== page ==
The provisions in our constitution governing the relationship between the President and Parliament were not put thereby some evil drafters out to sabotage the will of the people. They were inserted in line with legal philosophies many centuries old that have been tested over and over again. The provisions in Kenya are meant to work in such a way that Parliament cannot pass a vote of no confidence against a popular president for he will call a general election in the confidence that the electorate will put him back in office and send the errant legislators back home. Vice versa, a president who knows that the people do not support him over Parliament is given the option to resign since the people will stand with the legislators against him. In case of doubt, it is the people who choose whom to support between the two.
This way, a balance of power is maintained between the Presidency and Parliament. The Constitution of Kenya (Amendment) Bill 2005, now popularly known as the Keter Bill, seeks to undo that balance in a dangerous way. It seeks to create a Parliament that cannot be removed, that can pass laws which would give them power over all other organs of the State and over the people of Kenya that would be no different from those of Oliver Cromwell or Robespierre. It seeks to create a Parliament that can change the law so that it can sit in perpetuity without an executive power that can prevent such an eventuality by dissolving the House.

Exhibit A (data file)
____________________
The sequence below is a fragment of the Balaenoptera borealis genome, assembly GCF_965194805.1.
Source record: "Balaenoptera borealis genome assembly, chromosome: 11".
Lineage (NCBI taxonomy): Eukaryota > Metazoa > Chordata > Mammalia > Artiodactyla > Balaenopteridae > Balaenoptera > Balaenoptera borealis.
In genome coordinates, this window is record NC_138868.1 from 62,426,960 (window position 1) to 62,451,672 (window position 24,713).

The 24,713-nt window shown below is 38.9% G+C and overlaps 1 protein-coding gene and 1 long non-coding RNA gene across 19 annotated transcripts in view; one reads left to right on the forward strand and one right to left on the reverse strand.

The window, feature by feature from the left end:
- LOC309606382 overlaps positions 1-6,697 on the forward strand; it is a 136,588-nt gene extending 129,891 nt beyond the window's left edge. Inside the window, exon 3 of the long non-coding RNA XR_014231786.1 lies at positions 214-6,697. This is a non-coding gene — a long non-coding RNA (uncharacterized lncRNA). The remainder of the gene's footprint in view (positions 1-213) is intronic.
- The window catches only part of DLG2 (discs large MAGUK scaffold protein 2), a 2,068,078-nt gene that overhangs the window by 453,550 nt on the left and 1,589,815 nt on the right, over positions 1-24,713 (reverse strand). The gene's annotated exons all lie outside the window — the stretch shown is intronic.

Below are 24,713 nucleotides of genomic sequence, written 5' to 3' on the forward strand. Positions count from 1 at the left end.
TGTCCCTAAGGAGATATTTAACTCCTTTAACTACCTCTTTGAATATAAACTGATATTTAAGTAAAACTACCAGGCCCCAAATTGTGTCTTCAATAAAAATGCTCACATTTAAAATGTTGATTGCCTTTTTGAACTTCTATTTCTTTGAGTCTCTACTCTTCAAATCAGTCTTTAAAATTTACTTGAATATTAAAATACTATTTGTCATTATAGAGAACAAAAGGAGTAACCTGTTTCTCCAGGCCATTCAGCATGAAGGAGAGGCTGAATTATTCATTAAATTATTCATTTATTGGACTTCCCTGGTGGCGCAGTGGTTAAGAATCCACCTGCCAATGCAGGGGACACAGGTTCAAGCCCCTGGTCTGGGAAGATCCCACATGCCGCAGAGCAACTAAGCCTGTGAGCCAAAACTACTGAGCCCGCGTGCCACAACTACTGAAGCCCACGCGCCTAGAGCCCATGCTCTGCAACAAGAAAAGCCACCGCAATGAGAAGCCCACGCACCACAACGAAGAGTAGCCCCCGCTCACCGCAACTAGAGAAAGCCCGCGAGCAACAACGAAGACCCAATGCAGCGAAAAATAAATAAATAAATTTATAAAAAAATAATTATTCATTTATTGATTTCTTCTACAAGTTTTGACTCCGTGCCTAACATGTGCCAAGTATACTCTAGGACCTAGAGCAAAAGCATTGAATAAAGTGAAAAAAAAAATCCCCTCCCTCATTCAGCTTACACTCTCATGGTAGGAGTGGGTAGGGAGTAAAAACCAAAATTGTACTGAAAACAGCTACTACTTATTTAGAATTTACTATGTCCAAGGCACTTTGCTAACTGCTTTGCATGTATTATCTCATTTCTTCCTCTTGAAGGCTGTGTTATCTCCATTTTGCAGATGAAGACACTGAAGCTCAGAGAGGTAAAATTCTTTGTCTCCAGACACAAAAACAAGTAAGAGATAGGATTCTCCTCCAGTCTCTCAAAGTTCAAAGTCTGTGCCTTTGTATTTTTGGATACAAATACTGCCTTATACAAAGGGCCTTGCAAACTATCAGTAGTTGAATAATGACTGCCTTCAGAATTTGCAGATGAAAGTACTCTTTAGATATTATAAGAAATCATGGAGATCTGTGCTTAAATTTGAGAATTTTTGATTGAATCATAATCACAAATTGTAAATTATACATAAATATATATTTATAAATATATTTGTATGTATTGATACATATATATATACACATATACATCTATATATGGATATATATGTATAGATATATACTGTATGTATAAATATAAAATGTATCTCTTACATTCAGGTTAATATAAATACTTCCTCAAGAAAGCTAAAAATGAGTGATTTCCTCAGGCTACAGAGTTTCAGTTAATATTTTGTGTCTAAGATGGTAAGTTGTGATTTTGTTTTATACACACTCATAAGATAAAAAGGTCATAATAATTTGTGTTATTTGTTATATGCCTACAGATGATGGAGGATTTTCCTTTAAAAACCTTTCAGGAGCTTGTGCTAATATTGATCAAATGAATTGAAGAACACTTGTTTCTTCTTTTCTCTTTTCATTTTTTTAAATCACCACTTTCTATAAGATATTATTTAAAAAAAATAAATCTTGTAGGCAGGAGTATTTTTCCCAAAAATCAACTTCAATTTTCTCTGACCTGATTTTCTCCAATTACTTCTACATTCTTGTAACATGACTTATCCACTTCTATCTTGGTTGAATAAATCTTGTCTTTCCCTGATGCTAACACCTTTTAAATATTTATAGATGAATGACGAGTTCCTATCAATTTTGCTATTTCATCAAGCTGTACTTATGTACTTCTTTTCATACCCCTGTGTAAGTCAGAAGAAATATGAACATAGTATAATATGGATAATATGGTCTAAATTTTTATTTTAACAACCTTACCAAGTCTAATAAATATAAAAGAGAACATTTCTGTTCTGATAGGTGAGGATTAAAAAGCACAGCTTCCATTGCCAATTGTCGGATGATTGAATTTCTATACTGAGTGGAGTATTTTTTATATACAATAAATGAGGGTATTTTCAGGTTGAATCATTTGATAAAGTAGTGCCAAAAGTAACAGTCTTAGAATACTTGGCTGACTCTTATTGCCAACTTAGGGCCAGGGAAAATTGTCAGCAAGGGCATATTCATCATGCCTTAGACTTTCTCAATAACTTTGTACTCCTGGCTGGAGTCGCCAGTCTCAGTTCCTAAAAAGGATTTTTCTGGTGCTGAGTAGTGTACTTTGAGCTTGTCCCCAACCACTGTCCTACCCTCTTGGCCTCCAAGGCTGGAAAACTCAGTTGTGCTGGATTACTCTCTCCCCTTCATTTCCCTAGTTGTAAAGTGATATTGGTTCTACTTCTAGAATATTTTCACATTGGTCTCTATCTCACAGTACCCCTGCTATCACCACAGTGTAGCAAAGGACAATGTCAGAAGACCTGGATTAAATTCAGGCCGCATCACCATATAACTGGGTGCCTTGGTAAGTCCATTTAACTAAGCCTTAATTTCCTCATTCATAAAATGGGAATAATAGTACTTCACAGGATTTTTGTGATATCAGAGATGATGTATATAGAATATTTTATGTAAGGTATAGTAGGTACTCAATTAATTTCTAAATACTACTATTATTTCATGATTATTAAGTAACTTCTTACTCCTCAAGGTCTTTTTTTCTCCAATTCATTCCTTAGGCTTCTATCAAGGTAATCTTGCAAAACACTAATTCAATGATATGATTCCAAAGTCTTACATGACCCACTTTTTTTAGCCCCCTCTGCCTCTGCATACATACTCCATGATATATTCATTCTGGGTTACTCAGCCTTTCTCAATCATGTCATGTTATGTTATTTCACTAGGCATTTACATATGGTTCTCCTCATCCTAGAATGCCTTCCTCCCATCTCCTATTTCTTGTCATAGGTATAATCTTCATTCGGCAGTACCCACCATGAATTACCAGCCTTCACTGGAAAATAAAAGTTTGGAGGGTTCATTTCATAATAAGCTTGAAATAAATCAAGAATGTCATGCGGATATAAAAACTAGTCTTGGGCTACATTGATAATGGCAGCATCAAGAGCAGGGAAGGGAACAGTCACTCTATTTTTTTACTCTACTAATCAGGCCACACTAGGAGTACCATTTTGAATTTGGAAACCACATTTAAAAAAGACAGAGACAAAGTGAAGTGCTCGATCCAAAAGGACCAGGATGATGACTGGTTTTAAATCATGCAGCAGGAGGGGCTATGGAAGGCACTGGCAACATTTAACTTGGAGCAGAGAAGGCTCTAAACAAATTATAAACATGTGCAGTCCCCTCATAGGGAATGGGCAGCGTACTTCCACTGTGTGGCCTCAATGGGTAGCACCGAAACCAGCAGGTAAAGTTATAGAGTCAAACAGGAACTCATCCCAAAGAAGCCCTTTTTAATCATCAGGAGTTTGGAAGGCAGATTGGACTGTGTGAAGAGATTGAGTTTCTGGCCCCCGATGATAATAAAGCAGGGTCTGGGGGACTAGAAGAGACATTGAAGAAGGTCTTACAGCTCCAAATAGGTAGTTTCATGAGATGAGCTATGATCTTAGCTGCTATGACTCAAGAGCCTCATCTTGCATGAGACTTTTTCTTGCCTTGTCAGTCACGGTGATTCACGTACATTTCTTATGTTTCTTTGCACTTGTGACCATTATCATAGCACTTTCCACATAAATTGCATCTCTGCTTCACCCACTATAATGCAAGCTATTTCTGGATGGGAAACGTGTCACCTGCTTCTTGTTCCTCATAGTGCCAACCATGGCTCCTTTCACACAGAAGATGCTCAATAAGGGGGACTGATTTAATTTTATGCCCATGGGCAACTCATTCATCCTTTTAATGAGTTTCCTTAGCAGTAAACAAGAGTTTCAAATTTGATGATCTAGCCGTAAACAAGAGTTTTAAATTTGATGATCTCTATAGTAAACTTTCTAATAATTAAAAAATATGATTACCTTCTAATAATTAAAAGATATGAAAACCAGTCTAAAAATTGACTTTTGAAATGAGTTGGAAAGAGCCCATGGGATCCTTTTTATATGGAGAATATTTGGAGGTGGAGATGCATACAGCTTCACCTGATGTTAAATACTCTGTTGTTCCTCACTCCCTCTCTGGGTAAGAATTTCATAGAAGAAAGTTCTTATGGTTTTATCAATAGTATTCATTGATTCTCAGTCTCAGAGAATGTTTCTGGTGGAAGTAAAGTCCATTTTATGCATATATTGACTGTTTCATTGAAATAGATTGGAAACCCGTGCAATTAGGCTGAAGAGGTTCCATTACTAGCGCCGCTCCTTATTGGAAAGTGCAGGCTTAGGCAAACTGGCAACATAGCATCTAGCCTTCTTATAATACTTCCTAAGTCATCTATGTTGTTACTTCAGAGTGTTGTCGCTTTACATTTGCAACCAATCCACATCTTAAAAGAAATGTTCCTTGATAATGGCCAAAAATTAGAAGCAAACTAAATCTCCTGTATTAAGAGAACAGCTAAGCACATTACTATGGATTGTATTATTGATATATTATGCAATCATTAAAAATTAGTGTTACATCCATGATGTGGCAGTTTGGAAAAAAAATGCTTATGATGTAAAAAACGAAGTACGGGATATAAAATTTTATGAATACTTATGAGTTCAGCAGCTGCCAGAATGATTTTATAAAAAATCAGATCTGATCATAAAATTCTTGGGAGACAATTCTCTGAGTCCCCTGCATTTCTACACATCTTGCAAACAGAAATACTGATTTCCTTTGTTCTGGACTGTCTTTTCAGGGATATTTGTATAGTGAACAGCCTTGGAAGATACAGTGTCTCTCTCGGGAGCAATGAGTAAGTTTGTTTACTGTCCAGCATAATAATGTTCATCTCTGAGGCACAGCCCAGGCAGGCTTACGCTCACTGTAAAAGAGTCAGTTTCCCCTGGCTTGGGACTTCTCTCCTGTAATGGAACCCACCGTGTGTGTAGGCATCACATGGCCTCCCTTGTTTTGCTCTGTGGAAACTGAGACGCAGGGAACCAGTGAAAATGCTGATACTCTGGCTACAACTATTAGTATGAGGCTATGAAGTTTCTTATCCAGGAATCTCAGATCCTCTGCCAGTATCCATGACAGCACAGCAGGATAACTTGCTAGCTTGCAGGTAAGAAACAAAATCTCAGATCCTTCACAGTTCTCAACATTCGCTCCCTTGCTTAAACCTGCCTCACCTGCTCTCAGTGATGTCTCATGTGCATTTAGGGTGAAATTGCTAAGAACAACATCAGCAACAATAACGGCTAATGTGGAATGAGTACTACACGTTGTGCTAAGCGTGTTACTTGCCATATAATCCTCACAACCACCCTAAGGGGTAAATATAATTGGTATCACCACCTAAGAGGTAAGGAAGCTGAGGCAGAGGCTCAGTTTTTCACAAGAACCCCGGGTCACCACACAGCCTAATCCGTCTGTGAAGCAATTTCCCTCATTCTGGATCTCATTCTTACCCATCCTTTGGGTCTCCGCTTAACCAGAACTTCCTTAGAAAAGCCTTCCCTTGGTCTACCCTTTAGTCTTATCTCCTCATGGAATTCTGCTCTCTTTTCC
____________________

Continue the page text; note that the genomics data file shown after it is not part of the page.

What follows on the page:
If this Bill became law, Parliament would have had the absolute power in Kenya and would very well vote those salaries the MP’s wanted, take control of the budget and use it as they deem fit, and when the next election is near, they would change the law to postpone it. The only organ of State that the people can appeal to in such an eventuality is the Presidency, which currently has the powers to dissolve the House and send errant members back to us for disciplining. But it is that power that is now being torn apart in the belief it will hurt the current government. As will become apparent one day, we are cutting our noses to spite our faces.